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The Stewart avocado is a Mexican variety similar to the Mexicola avocado, pear-shaped with thin, dark purple skin. The Stewart avocado has high quality flesh that is vibrant greenish-yellow in color, with a nutty flavor and nearly twenty-percent oil content. The fruit averages six to ten ounces in size, and the skin texture is slightly rough and leathery. The Stewart avocado tree is compact, strong, and vigorous, and it is more frost-resistant than many other avocado varieties. It grows upright, up to thirty feet tall, and is a consistent bearer of the purple-black fruit.
Stewart avocados are available in the late fall and early winter.
The Stewart avocado is botanically known as Persea Americana “Stewart” and like all avocados it is a member of the Lauraceae family. The Stewart avocado can act as a great pollinator for other avocado varieties as it is a hardier cultivar. Although it is most commonly reported as having Type A flowering, it exhibited Type B flowering characteristics at the University of California South Coast Field Station in Irvine.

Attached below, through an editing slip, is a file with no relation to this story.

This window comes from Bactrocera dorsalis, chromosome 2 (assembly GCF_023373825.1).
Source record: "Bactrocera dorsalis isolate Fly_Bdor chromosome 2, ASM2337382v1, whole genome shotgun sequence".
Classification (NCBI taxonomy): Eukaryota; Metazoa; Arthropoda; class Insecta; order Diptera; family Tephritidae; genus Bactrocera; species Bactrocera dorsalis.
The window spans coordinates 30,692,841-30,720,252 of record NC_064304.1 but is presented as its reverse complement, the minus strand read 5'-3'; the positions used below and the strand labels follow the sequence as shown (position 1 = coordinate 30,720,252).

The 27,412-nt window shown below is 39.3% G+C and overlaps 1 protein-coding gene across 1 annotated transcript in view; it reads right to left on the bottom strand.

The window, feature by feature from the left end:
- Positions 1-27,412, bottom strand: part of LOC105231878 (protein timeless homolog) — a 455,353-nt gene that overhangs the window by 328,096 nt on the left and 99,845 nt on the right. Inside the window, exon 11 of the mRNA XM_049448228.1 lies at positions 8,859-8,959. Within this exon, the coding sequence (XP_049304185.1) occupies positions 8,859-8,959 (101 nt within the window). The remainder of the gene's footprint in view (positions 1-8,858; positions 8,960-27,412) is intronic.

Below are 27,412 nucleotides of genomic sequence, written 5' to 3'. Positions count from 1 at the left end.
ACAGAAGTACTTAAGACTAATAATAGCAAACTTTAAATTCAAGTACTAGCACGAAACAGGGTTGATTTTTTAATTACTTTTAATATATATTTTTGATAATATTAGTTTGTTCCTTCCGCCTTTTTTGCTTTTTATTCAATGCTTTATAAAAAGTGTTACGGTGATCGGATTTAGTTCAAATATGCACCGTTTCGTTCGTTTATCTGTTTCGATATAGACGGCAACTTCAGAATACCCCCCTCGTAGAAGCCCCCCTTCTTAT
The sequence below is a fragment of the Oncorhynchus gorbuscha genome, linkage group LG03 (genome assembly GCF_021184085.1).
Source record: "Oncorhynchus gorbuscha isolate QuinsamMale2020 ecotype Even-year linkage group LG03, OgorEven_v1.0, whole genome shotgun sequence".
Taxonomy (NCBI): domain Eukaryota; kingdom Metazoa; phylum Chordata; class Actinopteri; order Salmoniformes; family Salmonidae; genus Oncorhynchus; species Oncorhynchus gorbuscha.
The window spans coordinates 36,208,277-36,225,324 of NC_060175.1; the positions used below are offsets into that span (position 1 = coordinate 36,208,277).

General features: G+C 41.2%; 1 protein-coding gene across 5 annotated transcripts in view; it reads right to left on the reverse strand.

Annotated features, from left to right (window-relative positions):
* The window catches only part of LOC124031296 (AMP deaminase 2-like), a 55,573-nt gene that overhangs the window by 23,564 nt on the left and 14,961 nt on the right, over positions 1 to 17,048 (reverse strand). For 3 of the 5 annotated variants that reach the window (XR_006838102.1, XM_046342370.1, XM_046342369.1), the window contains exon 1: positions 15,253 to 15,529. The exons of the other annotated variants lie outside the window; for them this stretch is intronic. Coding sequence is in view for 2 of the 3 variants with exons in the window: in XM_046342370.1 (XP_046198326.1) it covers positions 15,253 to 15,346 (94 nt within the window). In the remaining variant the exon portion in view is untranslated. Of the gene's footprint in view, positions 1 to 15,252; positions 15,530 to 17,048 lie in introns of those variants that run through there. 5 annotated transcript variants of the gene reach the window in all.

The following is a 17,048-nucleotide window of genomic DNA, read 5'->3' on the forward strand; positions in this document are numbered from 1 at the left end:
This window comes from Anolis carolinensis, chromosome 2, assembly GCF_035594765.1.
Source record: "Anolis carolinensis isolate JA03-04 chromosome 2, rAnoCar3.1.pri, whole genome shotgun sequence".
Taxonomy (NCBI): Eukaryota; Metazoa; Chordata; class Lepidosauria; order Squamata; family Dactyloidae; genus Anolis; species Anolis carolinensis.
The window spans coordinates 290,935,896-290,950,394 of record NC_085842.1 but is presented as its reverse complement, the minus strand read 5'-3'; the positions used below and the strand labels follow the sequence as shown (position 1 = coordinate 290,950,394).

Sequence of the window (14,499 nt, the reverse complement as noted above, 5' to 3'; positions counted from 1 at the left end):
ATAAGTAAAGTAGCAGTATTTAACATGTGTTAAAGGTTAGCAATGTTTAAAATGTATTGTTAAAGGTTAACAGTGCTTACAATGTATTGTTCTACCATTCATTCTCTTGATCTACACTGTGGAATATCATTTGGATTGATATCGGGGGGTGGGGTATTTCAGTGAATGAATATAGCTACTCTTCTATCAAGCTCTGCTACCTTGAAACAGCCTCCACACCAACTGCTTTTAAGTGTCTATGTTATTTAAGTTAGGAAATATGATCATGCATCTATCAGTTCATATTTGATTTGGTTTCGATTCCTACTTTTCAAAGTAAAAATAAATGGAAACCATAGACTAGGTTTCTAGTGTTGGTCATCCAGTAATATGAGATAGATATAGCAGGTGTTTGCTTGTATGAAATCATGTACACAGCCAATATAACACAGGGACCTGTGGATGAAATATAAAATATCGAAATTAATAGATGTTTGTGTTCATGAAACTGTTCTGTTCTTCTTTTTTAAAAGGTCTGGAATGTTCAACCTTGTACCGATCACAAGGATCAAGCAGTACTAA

Avocados have a high content of amino acid proteins, Folate, and Vitamins D, E, and K. They are rich in potassium, a mineral that can help regulate blood pressure and guard against circulatory diseases, and they have more fiber than any other fruit. Avocados are known for containing monounsaturated fat, such as oleic acid, which can significantly protect against breast cancer and prostate cancer. Monounsaturated fats can also lower bad LDL cholesterol and raise healthy HDL cholesterol levels in the body.
Avocados are most commonly enjoyed raw. Sprinkle slices with lemon juice or your favorite seasoning, or try adding a touch of paprika or balsamic vinegar for a flavorful twist. Spread avocado on toast as a rich, smooth, cholesterol-free alternative to butter. Avocados also add creamy texture to any sandwich, from BLTs to burgers or wraps. The tannins in avocados result in a bitter flavor when the fruit is cooked over high heat, such as broiling, so it is advisable to avoid exposure to direct heat and cook only briefly, or add avocados at the end of cooking. Only fully ripe avocados should be refrigerated, as they will not continue to ripen when stored in the refrigerator. To speed up the ripening of an avocado, place it in a paper bag at room temperature with an apple or banana.
European sailors in the 1700s referred to avocados as “midshipman’s butter” because they would use them as a butter-like spread on biscuits.
The Stewart avocado originated as a seedling of a Mexican variety, quite possibly the Mexicola avocado, on the Stewart Ranch at Mentone, San Bernardino County, California. It was propagated for trial at the California Citrus Research Center in Riverside in 1952, and introduced to the public in 1956.